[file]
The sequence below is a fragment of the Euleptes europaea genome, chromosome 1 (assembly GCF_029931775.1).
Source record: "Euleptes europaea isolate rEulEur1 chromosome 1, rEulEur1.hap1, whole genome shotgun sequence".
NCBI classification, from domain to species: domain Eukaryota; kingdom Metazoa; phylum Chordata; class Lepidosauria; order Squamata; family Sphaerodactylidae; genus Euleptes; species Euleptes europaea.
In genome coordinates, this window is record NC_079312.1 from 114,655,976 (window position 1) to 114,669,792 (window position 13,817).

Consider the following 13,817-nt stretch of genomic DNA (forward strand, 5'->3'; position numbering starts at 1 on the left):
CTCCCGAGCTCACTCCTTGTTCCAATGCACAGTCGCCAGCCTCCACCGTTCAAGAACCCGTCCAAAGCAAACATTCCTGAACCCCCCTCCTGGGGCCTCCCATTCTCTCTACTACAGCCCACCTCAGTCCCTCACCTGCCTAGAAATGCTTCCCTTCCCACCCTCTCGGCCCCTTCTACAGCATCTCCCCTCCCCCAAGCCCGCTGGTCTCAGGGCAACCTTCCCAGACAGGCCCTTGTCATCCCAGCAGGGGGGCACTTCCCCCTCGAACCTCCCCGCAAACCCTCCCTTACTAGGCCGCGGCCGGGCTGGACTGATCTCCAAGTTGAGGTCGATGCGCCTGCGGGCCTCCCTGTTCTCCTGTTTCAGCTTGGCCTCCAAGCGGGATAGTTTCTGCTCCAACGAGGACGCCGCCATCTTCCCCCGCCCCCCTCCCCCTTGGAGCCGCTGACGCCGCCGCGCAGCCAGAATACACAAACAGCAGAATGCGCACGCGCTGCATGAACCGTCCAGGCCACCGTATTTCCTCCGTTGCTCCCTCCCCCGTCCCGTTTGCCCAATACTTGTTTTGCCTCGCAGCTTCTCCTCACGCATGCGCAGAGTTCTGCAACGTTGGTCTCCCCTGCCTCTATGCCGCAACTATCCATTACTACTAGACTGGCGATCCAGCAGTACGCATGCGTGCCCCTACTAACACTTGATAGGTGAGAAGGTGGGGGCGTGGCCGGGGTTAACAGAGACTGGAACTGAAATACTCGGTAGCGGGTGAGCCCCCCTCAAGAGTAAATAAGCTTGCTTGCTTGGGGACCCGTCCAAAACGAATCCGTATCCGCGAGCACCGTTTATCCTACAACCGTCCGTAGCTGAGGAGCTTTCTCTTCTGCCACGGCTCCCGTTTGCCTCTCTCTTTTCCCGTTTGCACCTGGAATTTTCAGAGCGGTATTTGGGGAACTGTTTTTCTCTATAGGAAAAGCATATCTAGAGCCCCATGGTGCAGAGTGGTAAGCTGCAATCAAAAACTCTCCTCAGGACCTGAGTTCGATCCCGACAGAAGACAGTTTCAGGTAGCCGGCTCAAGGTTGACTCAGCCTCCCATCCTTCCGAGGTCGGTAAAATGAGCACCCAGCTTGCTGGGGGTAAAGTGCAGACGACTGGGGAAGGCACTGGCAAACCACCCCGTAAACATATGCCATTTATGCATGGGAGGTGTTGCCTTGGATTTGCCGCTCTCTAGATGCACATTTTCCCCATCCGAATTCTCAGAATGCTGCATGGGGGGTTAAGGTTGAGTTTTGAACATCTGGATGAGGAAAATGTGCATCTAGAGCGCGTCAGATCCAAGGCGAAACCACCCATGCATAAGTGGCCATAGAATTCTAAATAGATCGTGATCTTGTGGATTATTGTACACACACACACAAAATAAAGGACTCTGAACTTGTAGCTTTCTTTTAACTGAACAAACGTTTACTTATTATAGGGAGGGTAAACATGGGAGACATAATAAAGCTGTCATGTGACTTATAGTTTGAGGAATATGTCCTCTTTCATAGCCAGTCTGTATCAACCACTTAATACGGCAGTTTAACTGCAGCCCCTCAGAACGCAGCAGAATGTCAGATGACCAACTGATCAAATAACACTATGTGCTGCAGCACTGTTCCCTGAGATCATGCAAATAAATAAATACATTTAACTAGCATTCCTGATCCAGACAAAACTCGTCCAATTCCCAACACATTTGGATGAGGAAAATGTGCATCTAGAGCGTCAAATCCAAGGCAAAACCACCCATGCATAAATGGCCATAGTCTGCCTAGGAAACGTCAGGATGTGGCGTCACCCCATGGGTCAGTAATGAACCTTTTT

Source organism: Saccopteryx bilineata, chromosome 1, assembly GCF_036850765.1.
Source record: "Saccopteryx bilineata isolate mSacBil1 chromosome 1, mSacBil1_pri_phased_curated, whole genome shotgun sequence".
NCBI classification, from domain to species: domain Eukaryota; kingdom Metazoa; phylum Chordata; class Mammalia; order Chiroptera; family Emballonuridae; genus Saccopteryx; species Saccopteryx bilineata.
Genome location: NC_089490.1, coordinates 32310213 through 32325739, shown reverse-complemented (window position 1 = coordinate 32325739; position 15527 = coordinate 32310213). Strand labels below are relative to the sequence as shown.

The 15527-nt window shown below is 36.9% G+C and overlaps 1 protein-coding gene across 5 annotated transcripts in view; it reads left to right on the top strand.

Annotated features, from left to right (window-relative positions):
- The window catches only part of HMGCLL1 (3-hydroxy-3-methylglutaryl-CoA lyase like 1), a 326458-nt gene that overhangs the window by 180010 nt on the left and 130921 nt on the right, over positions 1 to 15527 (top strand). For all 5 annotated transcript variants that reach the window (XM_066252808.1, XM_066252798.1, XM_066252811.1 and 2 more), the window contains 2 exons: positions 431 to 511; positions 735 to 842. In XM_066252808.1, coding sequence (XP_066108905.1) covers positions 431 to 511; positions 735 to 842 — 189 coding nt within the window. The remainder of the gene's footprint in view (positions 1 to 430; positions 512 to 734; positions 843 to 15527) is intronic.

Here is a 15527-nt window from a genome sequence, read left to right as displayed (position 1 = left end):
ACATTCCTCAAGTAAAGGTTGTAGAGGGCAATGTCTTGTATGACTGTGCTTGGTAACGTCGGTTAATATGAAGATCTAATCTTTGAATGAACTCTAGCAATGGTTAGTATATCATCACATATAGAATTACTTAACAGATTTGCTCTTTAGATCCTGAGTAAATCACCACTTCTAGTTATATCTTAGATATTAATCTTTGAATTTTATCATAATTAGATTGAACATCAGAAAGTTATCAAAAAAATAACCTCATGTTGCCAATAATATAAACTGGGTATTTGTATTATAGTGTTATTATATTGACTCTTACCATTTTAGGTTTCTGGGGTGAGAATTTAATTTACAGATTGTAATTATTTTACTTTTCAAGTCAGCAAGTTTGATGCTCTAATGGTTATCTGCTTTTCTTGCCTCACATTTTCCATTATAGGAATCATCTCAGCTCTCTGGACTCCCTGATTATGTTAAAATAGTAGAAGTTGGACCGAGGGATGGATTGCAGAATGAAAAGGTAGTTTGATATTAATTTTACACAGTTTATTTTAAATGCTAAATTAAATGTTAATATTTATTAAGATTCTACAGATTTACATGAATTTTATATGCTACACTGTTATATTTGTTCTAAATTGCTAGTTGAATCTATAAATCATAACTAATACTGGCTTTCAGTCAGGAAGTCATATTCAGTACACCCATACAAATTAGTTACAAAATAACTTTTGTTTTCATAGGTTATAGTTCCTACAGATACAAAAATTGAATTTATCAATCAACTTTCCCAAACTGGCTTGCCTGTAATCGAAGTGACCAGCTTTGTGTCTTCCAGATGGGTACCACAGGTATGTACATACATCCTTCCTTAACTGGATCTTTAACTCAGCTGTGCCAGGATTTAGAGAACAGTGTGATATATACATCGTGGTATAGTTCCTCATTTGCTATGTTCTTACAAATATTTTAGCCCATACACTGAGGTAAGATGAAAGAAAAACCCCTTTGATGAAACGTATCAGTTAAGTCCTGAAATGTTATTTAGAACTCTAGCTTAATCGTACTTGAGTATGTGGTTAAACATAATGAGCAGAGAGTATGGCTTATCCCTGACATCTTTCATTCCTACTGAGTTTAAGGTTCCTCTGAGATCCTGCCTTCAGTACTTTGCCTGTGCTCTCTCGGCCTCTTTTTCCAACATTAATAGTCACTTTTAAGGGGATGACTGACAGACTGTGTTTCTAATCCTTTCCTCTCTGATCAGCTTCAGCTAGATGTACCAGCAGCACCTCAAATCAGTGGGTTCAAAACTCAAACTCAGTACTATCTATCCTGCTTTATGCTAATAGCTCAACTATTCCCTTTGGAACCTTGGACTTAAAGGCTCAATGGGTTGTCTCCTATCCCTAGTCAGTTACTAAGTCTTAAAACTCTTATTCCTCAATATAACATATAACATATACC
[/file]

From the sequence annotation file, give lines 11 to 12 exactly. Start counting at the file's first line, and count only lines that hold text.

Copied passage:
The 15527-nt window shown below is 36.9% G+C and overlaps 1 protein-coding gene across 5 annotated transcripts in view; it reads left to right on the top strand.

Annotated features, from left to right (window-relative positions):